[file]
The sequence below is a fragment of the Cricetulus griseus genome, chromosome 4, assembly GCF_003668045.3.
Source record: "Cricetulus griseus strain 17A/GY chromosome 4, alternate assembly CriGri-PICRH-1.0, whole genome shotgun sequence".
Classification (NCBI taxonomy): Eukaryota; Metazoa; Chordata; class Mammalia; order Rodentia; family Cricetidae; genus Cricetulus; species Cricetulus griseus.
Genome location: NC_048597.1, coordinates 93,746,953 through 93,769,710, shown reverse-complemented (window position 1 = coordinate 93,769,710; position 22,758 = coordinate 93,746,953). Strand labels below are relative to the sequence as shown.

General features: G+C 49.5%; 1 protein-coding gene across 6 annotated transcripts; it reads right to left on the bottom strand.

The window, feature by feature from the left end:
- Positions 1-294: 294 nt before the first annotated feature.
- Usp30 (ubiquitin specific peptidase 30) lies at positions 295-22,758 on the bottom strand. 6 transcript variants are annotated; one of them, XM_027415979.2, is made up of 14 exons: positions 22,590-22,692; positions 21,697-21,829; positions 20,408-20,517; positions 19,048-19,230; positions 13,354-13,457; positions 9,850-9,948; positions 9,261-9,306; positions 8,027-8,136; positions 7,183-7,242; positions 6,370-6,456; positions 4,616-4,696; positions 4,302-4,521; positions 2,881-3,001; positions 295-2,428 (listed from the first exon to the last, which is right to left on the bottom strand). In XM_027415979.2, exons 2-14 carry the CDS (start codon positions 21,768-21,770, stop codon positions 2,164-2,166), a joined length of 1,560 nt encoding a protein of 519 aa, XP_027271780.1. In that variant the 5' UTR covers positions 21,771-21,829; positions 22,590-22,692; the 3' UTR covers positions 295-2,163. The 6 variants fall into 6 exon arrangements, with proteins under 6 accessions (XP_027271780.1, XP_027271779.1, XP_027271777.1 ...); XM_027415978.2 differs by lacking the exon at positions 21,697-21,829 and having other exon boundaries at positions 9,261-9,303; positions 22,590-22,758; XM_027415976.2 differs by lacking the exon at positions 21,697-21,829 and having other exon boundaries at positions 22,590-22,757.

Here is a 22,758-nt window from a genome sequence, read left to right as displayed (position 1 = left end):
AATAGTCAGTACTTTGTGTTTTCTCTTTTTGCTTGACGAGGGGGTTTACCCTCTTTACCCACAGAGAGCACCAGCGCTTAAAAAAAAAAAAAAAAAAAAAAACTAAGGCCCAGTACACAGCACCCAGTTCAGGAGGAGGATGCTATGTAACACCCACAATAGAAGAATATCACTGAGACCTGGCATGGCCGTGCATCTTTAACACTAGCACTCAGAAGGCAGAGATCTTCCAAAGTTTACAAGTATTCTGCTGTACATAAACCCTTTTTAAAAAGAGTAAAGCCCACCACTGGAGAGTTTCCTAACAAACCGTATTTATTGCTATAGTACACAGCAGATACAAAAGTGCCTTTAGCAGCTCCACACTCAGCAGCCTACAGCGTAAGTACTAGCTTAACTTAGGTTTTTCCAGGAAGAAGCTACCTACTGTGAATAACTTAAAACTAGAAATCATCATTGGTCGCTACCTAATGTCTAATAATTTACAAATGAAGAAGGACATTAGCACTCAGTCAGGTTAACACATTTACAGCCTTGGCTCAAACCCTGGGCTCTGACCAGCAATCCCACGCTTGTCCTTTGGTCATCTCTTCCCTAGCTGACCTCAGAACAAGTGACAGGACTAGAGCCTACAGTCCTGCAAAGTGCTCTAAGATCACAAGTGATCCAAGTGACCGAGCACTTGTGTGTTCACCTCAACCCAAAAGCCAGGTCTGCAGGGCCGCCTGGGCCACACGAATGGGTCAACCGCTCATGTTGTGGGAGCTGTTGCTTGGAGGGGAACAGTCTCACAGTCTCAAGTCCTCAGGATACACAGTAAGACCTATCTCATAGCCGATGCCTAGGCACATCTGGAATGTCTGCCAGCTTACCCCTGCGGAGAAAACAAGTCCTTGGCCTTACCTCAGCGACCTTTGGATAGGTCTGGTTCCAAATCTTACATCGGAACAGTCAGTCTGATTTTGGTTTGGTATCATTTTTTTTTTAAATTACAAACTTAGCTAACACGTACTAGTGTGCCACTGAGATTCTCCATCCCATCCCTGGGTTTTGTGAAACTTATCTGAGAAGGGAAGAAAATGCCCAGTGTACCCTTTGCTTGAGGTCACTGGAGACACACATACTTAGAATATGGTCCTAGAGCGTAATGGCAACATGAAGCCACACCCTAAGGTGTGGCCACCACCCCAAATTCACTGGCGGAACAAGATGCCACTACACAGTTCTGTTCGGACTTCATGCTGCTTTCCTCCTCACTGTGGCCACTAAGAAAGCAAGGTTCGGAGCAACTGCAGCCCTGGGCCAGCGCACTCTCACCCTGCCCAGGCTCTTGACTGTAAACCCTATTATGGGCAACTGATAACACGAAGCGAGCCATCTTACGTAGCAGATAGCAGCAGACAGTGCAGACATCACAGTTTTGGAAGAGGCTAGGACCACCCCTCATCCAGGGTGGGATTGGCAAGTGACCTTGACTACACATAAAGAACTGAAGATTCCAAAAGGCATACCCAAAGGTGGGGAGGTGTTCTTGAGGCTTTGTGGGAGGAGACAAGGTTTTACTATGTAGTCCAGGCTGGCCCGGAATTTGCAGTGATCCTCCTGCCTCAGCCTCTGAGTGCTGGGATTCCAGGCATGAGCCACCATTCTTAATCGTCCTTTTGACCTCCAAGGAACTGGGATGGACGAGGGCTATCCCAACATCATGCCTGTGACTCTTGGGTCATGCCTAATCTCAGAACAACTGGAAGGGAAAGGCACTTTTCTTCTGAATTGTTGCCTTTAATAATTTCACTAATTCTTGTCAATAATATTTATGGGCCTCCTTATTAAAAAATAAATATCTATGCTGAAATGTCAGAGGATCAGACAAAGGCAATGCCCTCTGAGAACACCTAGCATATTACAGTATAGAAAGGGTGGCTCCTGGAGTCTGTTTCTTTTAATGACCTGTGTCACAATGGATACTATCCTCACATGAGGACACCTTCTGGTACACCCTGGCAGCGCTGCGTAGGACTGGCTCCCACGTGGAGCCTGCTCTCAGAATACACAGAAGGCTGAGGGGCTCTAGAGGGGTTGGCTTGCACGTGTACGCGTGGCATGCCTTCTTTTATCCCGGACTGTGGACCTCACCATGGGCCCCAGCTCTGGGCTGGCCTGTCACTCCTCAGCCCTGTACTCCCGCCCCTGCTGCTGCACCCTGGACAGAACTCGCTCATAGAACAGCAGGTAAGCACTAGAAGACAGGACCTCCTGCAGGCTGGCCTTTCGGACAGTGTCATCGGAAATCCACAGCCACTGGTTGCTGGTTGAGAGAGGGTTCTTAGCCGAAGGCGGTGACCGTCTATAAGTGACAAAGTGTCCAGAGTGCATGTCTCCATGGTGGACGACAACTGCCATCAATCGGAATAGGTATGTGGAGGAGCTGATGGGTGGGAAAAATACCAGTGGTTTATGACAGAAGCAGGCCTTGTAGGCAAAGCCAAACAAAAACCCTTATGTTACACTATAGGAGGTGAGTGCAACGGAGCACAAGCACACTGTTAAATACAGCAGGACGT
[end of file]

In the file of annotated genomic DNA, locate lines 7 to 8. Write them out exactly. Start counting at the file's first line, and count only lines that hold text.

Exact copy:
- Positions 1-294: 294 nt before the first annotated feature.
- Usp30 (ubiquitin specific peptidase 30) lies at positions 295-22,758 on the bottom strand. 6 transcript variants are annotated; one of them, XM_027415979.2, is made up of 14 exons: positions 22,590-22,692; positions 21,697-21,829; positions 20,408-20,517; positions 19,048-19,230; positions 13,354-13,457; positions 9,850-9,948; positions 9,261-9,306; positions 8,027-8,136; positions 7,183-7,242; positions 6,370-6,456; positions 4,616-4,696; positions 4,302-4,521; positions 2,881-3,001; positions 295-2,428 (listed from the first exon to the last, which is right to left on the bottom strand). In XM_027415979.2, exons 2-14 carry the CDS (start codon positions 21,768-21,770, stop codon positions 2,164-2,166), a joined length of 1,560 nt encoding a protein of 519 aa, XP_027271780.1. In that variant the 5' UTR covers positions 21,771-21,829; positions 22,590-22,692; the 3' UTR covers positions 295-2,163. The 6 variants fall into 6 exon arrangements, with proteins under 6 accessions (XP_027271780.1, XP_027271779.1, XP_027271777.1 ...); XM_027415978.2 differs by lacking the exon at positions 21,697-21,829 and having other exon boundaries at positions 9,261-9,303; positions 22,590-22,758; XM_027415976.2 differs by lacking the exon at positions 21,697-21,829 and having other exon boundaries at positions 22,590-22,757.